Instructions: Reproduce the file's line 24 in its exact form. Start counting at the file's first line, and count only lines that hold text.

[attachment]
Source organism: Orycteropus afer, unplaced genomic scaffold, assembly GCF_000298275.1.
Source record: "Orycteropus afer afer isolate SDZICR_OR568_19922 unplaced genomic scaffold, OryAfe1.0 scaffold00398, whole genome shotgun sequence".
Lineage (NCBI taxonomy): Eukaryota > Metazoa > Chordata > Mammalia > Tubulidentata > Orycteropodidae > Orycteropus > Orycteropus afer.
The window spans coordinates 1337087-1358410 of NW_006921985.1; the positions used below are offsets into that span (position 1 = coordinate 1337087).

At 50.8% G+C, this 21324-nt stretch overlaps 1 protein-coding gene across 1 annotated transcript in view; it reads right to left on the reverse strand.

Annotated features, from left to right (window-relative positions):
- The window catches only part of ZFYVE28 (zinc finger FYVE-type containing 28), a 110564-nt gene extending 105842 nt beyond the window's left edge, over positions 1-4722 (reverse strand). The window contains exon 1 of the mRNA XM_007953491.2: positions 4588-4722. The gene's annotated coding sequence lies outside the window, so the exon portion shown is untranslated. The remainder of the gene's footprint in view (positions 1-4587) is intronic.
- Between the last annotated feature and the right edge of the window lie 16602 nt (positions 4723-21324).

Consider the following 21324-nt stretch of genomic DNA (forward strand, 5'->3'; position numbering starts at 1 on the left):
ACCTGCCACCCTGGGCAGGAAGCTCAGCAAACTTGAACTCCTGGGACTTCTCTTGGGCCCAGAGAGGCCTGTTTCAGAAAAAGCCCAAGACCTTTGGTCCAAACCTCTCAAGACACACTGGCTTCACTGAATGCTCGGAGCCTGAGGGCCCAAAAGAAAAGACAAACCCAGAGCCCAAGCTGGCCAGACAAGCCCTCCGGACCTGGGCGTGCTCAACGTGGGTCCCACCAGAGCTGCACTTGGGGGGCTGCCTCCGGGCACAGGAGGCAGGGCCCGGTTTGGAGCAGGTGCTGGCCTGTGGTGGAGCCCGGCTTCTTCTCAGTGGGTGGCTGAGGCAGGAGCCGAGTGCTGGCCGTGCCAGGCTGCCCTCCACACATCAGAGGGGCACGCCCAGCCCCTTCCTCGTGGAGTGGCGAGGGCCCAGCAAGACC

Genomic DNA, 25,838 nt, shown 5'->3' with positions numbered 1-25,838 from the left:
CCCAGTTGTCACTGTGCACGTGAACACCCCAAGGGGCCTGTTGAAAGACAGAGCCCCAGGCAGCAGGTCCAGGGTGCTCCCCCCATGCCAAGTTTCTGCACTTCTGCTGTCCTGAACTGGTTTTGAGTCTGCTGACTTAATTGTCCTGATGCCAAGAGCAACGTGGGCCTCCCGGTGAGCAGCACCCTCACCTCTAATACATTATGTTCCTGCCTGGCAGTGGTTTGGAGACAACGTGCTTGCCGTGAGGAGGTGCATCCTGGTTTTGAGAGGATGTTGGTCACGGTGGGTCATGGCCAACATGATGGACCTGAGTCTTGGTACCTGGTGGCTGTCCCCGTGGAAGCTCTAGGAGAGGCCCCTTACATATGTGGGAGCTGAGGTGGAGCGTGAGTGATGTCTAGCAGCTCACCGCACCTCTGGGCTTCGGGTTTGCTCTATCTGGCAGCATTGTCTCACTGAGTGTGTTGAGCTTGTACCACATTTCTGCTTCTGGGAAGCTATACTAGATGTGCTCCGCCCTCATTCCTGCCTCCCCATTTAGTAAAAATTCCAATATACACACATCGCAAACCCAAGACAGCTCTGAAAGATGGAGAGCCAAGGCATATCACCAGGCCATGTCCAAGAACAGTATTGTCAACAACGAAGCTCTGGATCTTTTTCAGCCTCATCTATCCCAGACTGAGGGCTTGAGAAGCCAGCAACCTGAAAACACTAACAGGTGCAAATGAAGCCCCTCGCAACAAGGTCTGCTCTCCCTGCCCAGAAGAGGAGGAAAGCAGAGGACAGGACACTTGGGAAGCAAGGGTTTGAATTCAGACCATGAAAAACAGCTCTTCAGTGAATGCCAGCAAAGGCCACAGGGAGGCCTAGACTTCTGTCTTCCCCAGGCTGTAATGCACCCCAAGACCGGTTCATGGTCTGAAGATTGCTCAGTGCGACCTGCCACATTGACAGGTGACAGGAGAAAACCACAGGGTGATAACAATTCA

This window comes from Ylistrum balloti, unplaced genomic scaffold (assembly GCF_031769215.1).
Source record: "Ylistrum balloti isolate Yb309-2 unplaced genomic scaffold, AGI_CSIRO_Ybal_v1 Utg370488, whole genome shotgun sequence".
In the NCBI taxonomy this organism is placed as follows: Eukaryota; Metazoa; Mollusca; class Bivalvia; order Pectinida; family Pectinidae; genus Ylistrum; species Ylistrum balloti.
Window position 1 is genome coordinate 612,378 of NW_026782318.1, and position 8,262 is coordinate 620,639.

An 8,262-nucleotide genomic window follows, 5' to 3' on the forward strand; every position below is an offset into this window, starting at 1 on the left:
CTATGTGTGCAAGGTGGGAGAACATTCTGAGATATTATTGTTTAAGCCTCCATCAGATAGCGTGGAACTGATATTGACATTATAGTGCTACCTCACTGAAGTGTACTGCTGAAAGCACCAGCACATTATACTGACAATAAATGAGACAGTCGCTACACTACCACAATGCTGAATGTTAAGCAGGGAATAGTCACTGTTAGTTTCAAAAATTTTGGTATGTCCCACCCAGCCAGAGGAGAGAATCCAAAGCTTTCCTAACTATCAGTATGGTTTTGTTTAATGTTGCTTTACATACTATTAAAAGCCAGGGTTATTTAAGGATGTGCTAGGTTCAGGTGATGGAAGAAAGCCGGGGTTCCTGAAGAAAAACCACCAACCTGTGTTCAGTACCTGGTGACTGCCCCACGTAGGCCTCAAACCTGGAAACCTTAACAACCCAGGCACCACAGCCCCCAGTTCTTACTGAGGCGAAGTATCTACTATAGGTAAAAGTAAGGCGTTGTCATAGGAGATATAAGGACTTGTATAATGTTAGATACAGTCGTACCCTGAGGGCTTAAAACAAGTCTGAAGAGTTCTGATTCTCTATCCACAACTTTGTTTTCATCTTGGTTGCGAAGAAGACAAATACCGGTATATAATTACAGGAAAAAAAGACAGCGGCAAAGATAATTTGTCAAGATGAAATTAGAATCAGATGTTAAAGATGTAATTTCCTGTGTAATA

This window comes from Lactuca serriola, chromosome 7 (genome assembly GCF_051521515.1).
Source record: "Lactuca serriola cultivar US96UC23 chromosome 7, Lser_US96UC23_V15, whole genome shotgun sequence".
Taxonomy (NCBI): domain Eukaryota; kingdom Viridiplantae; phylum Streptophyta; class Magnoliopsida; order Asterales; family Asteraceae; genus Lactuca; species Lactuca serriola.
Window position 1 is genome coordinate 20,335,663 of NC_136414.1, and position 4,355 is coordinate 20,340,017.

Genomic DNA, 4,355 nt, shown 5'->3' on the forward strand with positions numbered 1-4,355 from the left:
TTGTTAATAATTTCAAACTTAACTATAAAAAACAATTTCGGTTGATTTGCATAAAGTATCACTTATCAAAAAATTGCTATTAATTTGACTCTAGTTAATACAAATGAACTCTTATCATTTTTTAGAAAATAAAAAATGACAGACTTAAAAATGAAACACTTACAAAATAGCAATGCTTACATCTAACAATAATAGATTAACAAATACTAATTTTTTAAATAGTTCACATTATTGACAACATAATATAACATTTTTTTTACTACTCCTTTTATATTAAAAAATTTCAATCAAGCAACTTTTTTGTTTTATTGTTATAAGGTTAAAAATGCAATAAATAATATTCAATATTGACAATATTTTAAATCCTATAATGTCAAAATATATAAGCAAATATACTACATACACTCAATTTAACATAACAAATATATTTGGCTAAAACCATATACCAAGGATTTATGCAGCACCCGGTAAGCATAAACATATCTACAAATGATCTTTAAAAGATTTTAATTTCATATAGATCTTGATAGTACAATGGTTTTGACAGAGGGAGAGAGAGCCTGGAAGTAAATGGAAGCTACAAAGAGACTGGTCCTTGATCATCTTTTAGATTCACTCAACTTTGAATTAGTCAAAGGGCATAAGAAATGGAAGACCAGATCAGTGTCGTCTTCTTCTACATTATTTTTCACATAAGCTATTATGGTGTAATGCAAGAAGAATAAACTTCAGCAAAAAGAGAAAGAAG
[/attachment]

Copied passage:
TTGTTAATAATTTCAAACTTAACTATAAAAAACAATTTCGGTTGATTTGCATAAAGTATCACTTATCAAAAAATTGCTATTAATTTGACTCTAGTTAATACAAATGAACTCTTATCATTTTTTAGAAAATAAAAAATGACAGACTTAAAAATGAAACACTTACAAAATAGCAATGCTTACATCTAACAATAATAGATTAACAAATACTAATTTTTTAAATAGTTCACATTATTGACAACATAATATAACATTTTTTTTACTACTCCTTTTATATTAAAAAATTTCAATCAAGCAACTTTTTTGTTTTATTGTTATAAGGTTAAAAATGCAATAAATAATATTCAATATTGACAATATTTTAAATCCTATAATGTCAAAATATATAAGCAAATATACTACATACACTCAATTTAACATAACAAATATATTTGGCTAAAACCATATACCAAGGATTTATGCAGCACCCGGTAAGCATAAACATATCTACAAATGATCTTTAAAAGATTTTAATTTCATATAGATCTTGATAGTACAATGGTTTTGACAGAGGGAGAGAGAGCCTGGAAGTAAATGGAAGCTACAAAGAGACTGGTCCTTGATCATCTTTTAGATTCACTCAACTTTGAATTAGTCAAAGGGCATAAGAAATGGAAGACCAGATCAGTGTCGTCTTCTTCTACATTATTTTTCACATAAGCTATTATGGTGTAATGCAAGAAGAATAAACTTCAGCAAAAAGAGAAAGAAG